As you drive America’s ribbon of highway, from California to the New York island, there’s one reality that can’t be escaped — gas prices keep going up, with no end in sight. But instead of taking action to bring relief to the American people, the Obama Administration is patting itself on the back for a job well done while mocking those who are calling for a commonsense energy policy.
This week saw the highest average gas price ever recorded in March — a whopping $3.87 per gallon. That’s up 4 cents from over a week ago, and 30 cents more than last year. On the West Coast, it’s up to $4.23 a gallon, but no matter where you go in America, you’ll feel the burn.
Meanwhile, the President is still beating the drums for his energy strategy, which he highlighted yesterday in a visit to the Copper Mountain Solar 1 Facility in Boulder City, Nevada. Anticipating the obvious criticism — that his investment in the Solyndra solar plant went belly up, costing American taxpayers $535 million — the President mocked those who question his ideas, saying they “lack imagination,” and he turned to name calling in order to deflect legitimate concerns about the viability of his green pipe dream and the fact that it has not produced the jobs that he promised:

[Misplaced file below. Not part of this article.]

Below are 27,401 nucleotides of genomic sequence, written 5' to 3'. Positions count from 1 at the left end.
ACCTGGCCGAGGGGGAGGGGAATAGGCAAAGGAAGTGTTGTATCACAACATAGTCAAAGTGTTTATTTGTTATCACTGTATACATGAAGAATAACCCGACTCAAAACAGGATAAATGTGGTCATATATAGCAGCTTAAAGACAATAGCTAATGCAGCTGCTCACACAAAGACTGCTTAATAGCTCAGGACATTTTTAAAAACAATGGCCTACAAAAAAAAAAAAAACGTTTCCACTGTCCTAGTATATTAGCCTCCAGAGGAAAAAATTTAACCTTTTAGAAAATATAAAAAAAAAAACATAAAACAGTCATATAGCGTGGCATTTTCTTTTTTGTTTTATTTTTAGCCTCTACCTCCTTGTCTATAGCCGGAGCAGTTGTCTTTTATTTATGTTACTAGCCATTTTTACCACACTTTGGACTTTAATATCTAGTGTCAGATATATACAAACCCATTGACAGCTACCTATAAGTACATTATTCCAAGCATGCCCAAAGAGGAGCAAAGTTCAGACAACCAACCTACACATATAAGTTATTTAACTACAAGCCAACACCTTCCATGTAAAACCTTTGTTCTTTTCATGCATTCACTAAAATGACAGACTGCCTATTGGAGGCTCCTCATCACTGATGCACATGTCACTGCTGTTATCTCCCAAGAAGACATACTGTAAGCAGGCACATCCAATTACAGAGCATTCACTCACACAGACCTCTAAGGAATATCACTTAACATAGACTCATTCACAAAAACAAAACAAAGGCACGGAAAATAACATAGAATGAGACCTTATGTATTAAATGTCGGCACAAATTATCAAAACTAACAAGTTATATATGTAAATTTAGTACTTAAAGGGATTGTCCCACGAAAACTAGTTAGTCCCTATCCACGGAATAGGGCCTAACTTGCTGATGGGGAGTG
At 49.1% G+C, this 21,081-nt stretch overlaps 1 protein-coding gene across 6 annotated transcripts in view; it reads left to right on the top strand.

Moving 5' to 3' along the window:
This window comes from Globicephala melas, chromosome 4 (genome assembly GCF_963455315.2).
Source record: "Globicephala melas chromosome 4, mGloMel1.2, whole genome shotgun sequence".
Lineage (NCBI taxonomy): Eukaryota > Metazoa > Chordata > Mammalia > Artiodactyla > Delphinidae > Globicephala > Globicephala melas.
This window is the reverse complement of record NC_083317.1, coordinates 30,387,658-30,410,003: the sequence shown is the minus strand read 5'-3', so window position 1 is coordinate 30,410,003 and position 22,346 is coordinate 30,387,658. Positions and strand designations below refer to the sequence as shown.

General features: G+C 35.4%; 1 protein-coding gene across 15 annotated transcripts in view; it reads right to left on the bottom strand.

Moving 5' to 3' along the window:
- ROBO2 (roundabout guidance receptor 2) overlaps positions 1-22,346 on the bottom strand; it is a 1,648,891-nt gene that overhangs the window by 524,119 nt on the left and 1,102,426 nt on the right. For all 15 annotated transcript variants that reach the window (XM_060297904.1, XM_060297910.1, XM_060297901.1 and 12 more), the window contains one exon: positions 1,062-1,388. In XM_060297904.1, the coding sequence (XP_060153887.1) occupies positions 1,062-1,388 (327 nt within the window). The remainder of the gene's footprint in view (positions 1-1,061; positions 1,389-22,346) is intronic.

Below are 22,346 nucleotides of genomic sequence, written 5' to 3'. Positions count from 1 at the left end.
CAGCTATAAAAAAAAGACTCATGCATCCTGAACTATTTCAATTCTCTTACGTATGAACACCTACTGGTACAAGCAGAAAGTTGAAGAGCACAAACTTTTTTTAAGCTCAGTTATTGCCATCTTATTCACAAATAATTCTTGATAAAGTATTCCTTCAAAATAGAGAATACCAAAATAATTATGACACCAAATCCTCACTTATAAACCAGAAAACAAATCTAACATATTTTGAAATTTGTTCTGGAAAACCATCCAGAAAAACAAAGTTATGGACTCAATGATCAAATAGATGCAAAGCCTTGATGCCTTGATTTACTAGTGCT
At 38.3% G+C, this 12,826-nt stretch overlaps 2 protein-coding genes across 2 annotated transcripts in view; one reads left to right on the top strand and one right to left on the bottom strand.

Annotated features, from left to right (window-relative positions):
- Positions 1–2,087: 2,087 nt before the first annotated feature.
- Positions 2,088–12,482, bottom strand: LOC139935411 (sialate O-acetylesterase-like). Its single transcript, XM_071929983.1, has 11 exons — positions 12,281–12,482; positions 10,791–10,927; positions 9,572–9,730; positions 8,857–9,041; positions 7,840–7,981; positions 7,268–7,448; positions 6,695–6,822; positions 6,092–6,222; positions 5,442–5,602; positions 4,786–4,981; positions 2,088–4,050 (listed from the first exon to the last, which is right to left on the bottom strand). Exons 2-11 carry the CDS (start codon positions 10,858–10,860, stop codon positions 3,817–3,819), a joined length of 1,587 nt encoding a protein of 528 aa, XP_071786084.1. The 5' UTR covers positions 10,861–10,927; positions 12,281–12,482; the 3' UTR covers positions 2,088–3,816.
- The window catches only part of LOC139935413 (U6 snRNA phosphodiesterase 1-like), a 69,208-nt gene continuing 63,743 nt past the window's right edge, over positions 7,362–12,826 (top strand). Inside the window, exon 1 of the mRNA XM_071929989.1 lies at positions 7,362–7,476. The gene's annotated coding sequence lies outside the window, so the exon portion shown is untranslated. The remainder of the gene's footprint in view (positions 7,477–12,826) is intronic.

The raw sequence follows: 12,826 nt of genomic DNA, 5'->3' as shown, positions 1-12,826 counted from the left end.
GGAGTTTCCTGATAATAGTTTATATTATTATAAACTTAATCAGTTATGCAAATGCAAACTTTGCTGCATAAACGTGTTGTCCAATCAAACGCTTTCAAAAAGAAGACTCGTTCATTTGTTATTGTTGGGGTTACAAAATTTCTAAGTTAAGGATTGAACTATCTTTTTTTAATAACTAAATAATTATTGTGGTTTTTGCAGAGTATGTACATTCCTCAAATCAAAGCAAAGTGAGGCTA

One member of Congress who shall remain unnamed called these jobs ‘phony’ — called them phony jobs. I mean, think about that mindset, that attitude that says because something is new, it must not be real. If these guys were around when Columbus set sail, they’d be charter members of the Flat Earth Society.
But as Heritage’s Nick Loris points out, those who criticize the President’s policies aren’t opposed to new ideas. The Administration’s record of burning billions in taxpayer dollars to somehow transition America to a new energy economy have not produced results that earn confidence. The American people’s money is being used to offset private-sector investments and artificially prop up industries until they go bankrupt, like Solyndra, Beacon, Ener1, Abound, and so on. Only when technologies such as solar, wind, and biofuels become affordable and reliable will consumers embrace them.